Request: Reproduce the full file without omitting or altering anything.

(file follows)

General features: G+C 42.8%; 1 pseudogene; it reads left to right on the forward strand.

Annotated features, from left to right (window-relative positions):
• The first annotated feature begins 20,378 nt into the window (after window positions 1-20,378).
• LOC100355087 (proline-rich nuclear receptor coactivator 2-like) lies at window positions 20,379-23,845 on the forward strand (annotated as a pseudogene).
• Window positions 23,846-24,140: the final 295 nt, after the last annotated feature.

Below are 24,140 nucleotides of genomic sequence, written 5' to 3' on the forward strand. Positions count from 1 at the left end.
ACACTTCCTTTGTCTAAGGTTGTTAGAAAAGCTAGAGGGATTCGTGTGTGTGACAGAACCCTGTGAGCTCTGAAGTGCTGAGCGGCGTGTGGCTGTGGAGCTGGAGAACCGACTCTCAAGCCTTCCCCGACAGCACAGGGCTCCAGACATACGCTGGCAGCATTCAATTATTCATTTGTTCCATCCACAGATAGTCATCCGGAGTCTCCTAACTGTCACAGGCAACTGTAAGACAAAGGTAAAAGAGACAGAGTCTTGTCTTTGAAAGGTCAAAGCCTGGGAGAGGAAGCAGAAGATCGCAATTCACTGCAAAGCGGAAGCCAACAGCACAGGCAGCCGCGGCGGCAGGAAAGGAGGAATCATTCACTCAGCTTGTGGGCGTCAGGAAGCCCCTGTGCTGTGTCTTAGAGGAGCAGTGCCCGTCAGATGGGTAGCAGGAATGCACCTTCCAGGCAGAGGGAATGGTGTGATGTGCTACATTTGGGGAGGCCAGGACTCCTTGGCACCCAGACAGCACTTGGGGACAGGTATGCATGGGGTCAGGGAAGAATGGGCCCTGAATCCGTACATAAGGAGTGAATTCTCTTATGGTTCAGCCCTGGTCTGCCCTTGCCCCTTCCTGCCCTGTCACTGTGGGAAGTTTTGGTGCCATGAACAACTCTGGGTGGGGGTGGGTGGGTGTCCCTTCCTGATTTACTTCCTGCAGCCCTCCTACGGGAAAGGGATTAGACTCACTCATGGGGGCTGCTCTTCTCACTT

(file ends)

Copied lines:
General features: G+C 42.8%; 1 pseudogene; it reads left to right on the forward strand.

Annotated features, from left to right (window-relative positions):
• The first annotated feature begins 20,378 nt into the window (after window positions 1-20,378).
• LOC100355087 (proline-rich nuclear receptor coactivator 2-like) lies at window positions 20,379-23,845 on the forward strand (annotated as a pseudogene).
• Window positions 23,846-24,140: the final 295 nt, after the last annotated feature.

Below are 24,140 nucleotides of genomic sequence, written 5' to 3' on the forward strand. Positions count from 1 at the left end.
ACACTTCCTTTGTCTAAGGTTGTTAGAAAAGCTAGAGGGATTCGTGTGTGTGACAGAACCCTGTGAGCTCTGAAGTGCTGAGCGGCGTGTGGCTGTGGAGCTGGAGAACCGACTCTCAAGCCTTCCCCGACAGCACAGGGCTCCAGACATACGCTGGCAGCATTCAATTATTCATTTGTTCCATCCACAGATAGTCATCCGGAGTCTCCTAACTGTCACAGGCAACTGTAAGACAAAGGTAAAAGAGACAGAGTCTTGTCTTTGAAAGGTCAAAGCCTGGGAGAGGAAGCAGAAGATCGCAATTCACTGCAAAGCGGAAGCCAACAGCACAGGCAGCCGCGGCGGCAGGAAAGGAGGAATCATTCACTCAGCTTGTGGGCGTCAGGAAGCCCCTGTGCTGTGTCTTAGAGGAGCAGTGCCCGTCAGATGGGTAGCAGGAATGCACCTTCCAGGCAGAGGGAATGGTGTGATGTGCTACATTTGGGGAGGCCAGGACTCCTTGGCACCCAGACAGCACTTGGGGACAGGTATGCATGGGGTCAGGGAAGAATGGGCCCTGAATCCGTACATAAGGAGTGAATTCTCTTATGGTTCAGCCCTGGTCTGCCCTTGCCCCTTCCTGCCCTGTCACTGTGGGAAGTTTTGGTGCCATGAACAACTCTGGGTGGGGGTGGGTGGGTGTCCCTTCCTGATTTACTTCCTGCAGCCCTCCTACGGGAAAGGGATTAGACTCACTCATGGGGGCTGCTCTTCTCACTT